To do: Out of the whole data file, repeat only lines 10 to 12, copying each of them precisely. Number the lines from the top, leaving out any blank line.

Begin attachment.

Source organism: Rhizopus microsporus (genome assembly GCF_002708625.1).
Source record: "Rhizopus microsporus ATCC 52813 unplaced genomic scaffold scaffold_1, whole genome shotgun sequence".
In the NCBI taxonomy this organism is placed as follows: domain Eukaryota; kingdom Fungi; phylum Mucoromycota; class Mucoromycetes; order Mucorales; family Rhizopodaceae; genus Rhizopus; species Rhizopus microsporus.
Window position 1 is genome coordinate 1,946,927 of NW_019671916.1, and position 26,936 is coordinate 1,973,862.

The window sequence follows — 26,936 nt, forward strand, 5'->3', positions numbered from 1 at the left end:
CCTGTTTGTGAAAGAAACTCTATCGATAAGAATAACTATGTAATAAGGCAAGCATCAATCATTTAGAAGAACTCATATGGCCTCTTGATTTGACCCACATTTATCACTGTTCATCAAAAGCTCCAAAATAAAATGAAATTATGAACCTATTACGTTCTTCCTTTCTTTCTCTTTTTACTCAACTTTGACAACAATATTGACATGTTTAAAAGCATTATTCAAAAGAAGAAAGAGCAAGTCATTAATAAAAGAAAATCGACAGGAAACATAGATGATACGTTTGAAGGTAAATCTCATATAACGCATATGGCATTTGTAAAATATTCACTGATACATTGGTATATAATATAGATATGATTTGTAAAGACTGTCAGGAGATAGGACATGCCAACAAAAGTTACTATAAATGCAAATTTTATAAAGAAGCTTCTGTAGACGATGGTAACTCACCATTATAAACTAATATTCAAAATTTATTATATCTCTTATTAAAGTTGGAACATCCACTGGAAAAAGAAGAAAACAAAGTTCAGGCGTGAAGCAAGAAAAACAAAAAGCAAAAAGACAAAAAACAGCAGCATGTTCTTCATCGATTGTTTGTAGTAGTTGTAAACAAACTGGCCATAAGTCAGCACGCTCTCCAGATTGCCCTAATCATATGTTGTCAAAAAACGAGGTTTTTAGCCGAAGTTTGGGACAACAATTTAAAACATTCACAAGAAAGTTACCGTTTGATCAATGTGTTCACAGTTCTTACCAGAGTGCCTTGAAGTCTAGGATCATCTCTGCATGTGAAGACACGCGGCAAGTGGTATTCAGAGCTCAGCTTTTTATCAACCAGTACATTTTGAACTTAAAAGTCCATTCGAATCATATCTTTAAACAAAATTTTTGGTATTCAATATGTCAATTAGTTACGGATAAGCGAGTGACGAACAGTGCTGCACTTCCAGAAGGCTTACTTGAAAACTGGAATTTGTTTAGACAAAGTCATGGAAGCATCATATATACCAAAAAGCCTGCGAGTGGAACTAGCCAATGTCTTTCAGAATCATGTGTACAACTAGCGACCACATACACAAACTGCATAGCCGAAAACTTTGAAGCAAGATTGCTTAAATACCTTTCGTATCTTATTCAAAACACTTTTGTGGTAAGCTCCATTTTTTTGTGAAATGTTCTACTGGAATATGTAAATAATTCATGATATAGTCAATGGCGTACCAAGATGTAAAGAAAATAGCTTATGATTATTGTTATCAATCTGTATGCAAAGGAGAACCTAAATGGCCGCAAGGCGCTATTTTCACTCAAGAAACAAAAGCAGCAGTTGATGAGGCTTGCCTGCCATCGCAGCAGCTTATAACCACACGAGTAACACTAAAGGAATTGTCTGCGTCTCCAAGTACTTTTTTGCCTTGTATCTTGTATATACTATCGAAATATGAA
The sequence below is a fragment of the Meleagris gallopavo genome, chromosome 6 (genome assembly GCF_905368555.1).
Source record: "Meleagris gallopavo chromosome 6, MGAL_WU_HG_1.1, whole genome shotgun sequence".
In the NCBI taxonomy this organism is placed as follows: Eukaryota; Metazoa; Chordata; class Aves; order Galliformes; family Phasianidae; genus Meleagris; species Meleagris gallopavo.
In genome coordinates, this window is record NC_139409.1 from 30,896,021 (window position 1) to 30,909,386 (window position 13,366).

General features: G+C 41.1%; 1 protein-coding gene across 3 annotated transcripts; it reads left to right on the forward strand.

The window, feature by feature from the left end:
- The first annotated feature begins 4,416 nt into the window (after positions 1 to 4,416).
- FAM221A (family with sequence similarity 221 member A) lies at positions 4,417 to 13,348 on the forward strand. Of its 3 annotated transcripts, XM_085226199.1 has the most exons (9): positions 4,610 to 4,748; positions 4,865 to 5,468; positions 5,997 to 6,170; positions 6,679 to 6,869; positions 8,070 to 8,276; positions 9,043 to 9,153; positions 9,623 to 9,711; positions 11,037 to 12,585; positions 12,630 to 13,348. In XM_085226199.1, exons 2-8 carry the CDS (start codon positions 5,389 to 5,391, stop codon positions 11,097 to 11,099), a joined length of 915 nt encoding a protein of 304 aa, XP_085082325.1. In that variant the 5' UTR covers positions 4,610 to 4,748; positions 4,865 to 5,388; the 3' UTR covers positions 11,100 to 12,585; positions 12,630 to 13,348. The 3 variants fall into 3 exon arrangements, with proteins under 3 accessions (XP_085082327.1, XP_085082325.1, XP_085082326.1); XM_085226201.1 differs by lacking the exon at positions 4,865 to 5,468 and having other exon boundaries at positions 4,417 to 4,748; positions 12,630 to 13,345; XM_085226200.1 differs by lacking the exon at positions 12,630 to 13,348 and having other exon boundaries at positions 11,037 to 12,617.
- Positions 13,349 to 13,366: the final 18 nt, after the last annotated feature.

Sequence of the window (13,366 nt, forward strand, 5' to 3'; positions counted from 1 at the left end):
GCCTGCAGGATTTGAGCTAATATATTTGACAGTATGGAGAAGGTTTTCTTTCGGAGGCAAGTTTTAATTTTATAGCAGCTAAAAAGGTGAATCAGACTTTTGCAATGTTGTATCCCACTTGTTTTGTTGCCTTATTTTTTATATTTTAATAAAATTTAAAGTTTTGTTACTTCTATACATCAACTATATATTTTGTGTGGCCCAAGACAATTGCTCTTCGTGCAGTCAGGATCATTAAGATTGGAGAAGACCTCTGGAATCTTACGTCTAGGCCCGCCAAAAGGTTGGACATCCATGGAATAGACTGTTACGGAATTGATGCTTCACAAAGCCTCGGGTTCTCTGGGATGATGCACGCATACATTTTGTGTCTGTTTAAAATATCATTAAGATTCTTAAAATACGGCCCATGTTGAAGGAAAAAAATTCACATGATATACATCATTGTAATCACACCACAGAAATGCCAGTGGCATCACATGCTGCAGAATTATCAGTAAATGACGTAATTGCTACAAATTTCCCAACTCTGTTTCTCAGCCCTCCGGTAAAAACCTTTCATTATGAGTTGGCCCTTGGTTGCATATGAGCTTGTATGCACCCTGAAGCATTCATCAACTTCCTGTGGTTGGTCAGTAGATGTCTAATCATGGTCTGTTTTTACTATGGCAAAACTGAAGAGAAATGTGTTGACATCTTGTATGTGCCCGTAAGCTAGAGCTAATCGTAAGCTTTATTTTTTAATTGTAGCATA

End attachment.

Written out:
In genome coordinates, this window is record NC_139409.1 from 30,896,021 (window position 1) to 30,909,386 (window position 13,366).

General features: G+C 41.1%; 1 protein-coding gene across 3 annotated transcripts; it reads left to right on the forward strand.

The window, feature by feature from the left end: